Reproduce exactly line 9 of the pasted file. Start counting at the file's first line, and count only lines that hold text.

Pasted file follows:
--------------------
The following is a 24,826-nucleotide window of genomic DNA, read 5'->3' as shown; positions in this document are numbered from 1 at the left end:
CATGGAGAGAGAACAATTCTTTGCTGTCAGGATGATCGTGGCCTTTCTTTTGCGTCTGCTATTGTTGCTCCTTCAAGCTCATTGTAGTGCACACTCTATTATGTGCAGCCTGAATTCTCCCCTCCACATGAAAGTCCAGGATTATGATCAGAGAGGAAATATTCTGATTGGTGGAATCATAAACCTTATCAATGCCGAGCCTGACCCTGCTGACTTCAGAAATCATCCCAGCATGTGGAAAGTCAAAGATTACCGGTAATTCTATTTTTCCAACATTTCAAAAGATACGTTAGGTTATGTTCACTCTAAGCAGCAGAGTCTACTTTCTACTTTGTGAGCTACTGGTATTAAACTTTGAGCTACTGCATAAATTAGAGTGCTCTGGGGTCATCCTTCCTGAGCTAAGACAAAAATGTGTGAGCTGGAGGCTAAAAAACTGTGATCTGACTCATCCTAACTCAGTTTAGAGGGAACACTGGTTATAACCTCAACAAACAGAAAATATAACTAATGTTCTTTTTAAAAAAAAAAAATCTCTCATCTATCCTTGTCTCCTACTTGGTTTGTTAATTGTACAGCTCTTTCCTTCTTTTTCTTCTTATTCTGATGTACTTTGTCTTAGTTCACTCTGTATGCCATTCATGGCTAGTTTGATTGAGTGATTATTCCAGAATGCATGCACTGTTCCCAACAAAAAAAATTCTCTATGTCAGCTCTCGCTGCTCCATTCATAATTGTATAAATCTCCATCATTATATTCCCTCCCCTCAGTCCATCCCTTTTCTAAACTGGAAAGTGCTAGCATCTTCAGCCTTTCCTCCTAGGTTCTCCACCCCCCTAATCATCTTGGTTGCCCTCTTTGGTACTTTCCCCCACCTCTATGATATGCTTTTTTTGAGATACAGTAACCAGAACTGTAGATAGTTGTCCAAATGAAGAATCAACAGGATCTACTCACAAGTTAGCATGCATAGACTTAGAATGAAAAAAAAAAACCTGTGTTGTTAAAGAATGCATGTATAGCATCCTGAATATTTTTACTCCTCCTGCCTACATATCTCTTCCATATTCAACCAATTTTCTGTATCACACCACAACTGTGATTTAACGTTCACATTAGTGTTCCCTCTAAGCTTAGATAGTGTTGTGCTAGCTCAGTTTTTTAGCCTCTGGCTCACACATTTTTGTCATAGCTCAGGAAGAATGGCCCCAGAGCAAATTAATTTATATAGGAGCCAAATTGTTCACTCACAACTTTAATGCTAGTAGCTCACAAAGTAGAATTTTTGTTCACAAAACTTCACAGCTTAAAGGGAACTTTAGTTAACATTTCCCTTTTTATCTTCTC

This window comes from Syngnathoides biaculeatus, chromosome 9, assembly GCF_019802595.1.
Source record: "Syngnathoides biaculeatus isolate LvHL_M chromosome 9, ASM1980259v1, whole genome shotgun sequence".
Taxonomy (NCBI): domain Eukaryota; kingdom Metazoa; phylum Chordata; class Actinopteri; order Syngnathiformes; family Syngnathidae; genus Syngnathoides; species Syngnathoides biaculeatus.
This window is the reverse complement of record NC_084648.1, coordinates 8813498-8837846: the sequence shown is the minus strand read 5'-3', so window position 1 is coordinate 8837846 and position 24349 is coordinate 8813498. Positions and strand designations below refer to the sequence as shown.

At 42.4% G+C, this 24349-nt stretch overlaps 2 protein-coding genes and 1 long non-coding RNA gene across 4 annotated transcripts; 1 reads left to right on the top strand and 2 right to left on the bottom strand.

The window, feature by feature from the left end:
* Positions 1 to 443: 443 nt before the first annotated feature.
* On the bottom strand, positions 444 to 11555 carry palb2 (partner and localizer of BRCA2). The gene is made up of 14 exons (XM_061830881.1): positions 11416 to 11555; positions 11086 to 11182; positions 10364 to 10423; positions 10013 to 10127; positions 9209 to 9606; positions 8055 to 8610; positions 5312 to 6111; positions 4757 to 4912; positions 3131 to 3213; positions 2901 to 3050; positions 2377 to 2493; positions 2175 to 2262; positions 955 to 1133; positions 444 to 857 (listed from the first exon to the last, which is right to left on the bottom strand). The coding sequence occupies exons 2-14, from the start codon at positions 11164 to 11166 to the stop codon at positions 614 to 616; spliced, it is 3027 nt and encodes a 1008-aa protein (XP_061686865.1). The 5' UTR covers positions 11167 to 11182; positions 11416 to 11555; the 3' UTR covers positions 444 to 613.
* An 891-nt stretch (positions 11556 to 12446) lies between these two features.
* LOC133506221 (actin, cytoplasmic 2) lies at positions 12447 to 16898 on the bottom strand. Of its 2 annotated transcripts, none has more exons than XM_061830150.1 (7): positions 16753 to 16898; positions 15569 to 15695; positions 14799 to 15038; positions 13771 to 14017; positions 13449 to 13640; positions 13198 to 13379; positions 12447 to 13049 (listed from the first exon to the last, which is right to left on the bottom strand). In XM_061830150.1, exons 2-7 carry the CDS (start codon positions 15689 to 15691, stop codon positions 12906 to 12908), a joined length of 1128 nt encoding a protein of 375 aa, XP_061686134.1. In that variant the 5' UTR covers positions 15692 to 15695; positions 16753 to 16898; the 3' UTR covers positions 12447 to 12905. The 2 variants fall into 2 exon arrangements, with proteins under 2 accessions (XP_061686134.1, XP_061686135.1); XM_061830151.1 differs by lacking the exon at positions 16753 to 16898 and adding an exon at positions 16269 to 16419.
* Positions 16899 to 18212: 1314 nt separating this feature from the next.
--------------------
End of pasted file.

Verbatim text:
* Positions 1 to 443: 443 nt before the first annotated feature.